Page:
Rhetorical reading response “Context”

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Dorothy Allison writes in her essay Background (1994) that understanding a person well and thoroughly is based on and necessitates personal awareness of their childhood and social life. The essay was written as a memoir in order to focus on how people see others. Dorothy uses memories and analogy to share her thoughts about knowing, believing, and judging others. She employs flashback and contrast to demonstrate how context can include a variety of perspectives on an individual. She goes on to say that if it is not properly understood, it can easily breed rivalry between people from different social backgrounds. Dorothy writes her essay to a general audience and expresses her opinions about context, upbringing environment, and a social group having a fundamental role in a person’s character.
In my opinion, the author gives an interesting logic to the audience. More often than not, we tend to judge people without knowing more about them. Actually, in most cases, we tend to stereotype them according to the shallow information we have about the general character of their background. We rarely pause and ask ourselves why they behave like that. We just pass judgment, which mostly is usually biased and reasoned according to our background. No time is given to them to give their side of the story; our summary judgment is usually final. “’Jew bastards will charge me if you break anything’ he cursed” (70). Without any prior knowledge about them, Allison’s stepfather is quick to judge them on how they love money and often steals from their clients. Our backgrounds are the main factors on how we perceive others. Normally, the poor look upon the rich as proud, self-centered, and arrogant while on the other side, the rich view the poor as lazy and not creative people. They are good for nothing. Nowadays, when people see, they see a bright student, ambitious in life and who knows the exact thing he wants to achieve in life. That is their summary judgment on me. They do not see the weakling I was growing up, the young boy who went to junior school with a torn uniform and most times without food. Food was a luxury at home where we ate when hungry and not because it was meal time. My experiences as a young person are similar to Dorothy’s experiences. “We had never owned an air conditioner, never stayed in a motel, never eaten in a restaurant where my mother did not work” (70). Poverty was the life of Dorothy when growing up. However, she is afraid of letting her lover know that part of her life. Her fear is manifested in a clear way when she quips that, “I was afraid that she might see me through new eyes, hateful eyes” (69). On the other hand, I am different. I believe my struggles in my formative years made me who I am today. I have narrated my story to my girlfriend, and she loves me deeply for accepting who I was and rising to be who I am now.
Dorothy further argues that in the same way words have meanings, similarly, upbringing environment and social groups provide an avenue for intimately knowing and understanding an individual. She uses her own life to support her views. She wants her audience to realize how a person is deeply connected to her upbringing environment. “I burned with old shame and then stubbornly shook it off” (71). Dorothy wants the audience to know how poverty causes shame. To lovers who come from different background, it is worse. The knowledge of the background of the other significant half can cause a rift in the relationship. “The eyes of someone who suddenly knew how fully different we were” (69), fear of love being shattered was evident in her eyes. She remembered how he looked down upon their stepfather. She further supports her claim about the different upbringing. She says, “Then I saw the eyes flicker over to me and my sisters, registering contempt with which he had looked at my stepfather” (71). The story is a direct comparison to her current circumstances. She fears being different. The embarrassment of being poor and the knowledge that her lover knows.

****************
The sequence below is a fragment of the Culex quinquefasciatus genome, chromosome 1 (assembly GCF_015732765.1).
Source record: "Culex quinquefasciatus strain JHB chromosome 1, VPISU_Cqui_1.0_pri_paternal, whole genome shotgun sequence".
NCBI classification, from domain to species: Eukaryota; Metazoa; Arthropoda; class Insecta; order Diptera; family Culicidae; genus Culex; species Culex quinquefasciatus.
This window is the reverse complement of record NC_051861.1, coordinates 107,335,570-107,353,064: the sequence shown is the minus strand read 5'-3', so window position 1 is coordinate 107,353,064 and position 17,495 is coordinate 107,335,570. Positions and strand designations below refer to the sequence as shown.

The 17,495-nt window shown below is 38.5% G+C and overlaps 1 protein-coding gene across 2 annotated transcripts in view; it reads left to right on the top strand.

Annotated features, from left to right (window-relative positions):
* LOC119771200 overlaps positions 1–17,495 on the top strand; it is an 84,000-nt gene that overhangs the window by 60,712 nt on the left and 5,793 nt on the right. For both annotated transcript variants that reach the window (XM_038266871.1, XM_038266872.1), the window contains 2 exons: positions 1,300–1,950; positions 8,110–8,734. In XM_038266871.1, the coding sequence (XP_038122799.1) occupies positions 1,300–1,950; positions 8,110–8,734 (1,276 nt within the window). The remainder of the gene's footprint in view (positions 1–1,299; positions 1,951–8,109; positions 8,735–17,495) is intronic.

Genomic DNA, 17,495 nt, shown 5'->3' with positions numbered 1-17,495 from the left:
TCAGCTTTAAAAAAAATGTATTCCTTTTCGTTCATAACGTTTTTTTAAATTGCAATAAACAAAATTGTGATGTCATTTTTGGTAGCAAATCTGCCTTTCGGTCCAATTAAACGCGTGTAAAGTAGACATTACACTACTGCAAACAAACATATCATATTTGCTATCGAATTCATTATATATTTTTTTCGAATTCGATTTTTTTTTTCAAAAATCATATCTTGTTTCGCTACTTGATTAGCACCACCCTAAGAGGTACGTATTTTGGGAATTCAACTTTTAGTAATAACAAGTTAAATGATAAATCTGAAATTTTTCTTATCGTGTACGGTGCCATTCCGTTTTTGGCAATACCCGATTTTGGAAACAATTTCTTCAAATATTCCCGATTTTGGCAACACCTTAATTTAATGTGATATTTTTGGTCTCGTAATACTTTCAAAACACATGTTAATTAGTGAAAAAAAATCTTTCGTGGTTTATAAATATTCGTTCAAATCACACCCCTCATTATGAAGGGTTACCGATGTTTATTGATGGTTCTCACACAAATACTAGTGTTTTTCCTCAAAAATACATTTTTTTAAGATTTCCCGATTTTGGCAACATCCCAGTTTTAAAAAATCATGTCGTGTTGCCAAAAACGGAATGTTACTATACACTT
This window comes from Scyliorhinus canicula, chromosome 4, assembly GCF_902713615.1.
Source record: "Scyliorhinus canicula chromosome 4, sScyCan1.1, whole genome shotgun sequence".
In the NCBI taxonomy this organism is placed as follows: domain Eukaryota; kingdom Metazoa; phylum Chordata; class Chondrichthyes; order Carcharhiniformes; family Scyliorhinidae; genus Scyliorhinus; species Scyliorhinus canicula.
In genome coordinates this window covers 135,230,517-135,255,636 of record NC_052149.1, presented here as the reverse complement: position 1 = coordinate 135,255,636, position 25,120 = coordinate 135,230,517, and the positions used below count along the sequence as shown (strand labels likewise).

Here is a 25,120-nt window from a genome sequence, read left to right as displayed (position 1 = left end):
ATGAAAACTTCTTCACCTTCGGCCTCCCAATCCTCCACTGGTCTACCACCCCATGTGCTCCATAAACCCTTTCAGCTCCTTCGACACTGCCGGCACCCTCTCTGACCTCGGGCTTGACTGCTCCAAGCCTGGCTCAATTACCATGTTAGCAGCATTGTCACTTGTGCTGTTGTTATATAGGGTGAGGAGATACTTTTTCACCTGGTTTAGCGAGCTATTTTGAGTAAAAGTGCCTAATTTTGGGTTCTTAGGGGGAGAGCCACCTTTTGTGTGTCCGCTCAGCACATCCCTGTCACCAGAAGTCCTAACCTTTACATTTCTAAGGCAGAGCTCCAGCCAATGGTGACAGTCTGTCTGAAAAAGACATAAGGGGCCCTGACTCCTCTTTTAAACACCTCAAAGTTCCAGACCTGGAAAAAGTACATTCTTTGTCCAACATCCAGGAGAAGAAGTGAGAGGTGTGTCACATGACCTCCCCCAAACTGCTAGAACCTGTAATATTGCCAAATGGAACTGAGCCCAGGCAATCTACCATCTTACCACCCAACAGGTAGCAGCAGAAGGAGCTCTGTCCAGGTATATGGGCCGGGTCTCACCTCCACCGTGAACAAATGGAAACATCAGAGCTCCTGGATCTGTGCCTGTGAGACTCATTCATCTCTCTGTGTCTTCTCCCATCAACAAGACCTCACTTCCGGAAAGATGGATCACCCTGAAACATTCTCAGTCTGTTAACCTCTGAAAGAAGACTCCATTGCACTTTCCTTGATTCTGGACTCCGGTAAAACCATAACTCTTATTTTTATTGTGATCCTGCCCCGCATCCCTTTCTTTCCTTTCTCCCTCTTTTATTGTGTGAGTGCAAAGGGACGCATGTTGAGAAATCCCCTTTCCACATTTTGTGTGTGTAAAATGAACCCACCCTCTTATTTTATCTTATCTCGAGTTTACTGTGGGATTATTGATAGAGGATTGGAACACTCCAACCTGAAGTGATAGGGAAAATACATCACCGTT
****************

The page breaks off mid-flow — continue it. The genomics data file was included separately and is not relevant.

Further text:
According to the author, every individual has a context. Of importance to note is that every individual is different from the other. The uniqueness define the character of a person. The most important thing is knowing about the other person’s background and life before passing judgment. Adequate knowledge brings understanding and trust to both parties from the varied social class. They stop reading each other’s life from the other side. They close the gap between their different upbringing and forge well in understanding. Dorothy’s earlier life affects her current life, even if she no longer lives in poverty. Her lover should know where she comes from in order to know why she fears to be different. The essays show us that two different people with understanding can live together without mistrust. Dorothy illustrates her life through the memoir and states, “Context is so little to share, and so vital” (71).
Work Cited
Allison, Dorothy. “Context.” Connections: Guide to First-Year Writing @ Clayton State University. Ed. Mary R. Lamb. 3rd Edition. Southlake, TX: Fountainhead Press, 2013. 69-71. Print.

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